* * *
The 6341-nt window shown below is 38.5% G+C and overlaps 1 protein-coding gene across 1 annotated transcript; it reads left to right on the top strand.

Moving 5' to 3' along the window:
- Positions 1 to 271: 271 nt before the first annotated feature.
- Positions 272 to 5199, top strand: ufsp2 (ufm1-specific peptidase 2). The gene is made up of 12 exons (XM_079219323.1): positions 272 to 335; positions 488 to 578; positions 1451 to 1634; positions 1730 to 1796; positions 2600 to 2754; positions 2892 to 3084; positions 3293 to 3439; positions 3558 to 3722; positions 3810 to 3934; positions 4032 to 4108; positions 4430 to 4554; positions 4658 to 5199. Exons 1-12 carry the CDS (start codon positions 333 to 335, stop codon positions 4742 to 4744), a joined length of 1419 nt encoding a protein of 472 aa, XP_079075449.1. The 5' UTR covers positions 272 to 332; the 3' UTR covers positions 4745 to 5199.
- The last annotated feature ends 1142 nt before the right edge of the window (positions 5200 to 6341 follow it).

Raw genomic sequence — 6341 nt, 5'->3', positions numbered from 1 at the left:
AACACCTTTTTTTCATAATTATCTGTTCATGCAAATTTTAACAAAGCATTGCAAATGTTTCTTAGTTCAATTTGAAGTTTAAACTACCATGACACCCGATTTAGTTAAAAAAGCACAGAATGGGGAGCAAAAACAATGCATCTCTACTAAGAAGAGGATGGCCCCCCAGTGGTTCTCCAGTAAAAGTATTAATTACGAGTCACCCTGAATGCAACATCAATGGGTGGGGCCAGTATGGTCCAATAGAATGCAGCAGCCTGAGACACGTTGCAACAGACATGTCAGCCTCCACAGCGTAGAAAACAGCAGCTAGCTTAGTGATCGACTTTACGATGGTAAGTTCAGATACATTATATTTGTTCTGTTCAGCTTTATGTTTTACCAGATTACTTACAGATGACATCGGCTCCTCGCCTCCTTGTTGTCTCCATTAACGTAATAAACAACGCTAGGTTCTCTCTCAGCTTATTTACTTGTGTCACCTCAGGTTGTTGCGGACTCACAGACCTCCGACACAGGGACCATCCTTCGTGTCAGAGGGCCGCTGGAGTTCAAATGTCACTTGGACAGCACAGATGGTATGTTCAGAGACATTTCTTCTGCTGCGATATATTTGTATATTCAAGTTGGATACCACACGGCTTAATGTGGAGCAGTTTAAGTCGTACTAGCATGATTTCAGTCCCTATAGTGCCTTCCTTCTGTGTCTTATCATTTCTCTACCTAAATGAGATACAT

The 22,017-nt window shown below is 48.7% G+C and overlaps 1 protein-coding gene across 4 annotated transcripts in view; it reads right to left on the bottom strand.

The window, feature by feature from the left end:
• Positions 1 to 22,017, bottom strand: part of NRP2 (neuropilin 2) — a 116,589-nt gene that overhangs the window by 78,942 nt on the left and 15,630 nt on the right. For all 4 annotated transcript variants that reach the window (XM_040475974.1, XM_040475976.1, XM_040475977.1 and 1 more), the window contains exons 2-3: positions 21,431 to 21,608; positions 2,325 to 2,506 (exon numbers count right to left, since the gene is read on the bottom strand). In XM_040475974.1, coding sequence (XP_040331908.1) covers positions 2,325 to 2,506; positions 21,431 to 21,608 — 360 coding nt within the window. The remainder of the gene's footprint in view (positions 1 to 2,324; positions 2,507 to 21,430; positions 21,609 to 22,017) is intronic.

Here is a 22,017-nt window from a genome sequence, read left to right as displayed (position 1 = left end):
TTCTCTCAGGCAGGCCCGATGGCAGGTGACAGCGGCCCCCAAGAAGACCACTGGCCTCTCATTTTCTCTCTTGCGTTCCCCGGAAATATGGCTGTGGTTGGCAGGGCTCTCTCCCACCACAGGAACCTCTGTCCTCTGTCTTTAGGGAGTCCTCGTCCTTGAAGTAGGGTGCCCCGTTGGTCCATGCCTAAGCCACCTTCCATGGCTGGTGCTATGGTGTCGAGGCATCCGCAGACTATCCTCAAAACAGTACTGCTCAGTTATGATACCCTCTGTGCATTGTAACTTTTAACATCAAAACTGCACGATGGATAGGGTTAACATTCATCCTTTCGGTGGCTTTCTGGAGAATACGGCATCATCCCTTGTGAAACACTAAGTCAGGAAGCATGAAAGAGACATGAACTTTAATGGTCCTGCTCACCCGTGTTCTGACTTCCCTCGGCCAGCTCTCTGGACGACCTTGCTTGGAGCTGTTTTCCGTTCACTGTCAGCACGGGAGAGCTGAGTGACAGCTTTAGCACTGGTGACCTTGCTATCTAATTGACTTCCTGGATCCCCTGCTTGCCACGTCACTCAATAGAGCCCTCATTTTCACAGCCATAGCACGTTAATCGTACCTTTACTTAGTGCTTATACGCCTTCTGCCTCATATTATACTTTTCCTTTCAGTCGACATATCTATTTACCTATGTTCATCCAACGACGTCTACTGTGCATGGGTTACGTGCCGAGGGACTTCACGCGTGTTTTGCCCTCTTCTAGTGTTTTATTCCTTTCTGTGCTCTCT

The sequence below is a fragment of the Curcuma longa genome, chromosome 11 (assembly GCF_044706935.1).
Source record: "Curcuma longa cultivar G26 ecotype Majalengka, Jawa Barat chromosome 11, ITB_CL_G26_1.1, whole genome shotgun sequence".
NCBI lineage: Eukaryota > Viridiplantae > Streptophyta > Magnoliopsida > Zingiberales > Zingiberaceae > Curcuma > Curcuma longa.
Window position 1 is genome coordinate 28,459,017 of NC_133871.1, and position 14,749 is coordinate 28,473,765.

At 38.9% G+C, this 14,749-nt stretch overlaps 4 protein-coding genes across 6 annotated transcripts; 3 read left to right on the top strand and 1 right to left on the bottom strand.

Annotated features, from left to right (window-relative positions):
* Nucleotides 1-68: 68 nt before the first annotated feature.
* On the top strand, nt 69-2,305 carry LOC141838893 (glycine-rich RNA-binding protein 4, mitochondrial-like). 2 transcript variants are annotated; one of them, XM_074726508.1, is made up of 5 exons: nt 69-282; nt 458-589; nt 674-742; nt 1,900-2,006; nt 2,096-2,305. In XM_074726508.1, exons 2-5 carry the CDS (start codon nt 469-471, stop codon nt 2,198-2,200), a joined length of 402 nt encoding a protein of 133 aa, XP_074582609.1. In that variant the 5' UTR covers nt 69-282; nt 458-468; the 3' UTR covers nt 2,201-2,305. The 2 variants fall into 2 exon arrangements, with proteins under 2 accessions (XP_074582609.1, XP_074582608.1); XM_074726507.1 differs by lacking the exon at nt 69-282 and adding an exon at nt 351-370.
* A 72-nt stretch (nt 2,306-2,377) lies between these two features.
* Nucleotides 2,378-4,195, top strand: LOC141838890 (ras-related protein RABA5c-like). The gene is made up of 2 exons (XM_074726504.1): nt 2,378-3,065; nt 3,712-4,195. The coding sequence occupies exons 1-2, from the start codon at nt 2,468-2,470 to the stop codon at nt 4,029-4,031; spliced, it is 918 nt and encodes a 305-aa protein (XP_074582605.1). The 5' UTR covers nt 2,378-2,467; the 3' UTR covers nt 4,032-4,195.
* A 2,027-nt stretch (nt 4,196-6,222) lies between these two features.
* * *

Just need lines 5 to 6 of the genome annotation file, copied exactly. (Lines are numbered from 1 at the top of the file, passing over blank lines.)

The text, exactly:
- The last annotated feature ends 1142 nt before the right edge of the window (positions 5200 to 6341 follow it).

Raw genomic sequence — 6341 nt, 5'->3', positions numbered from 1 at the left: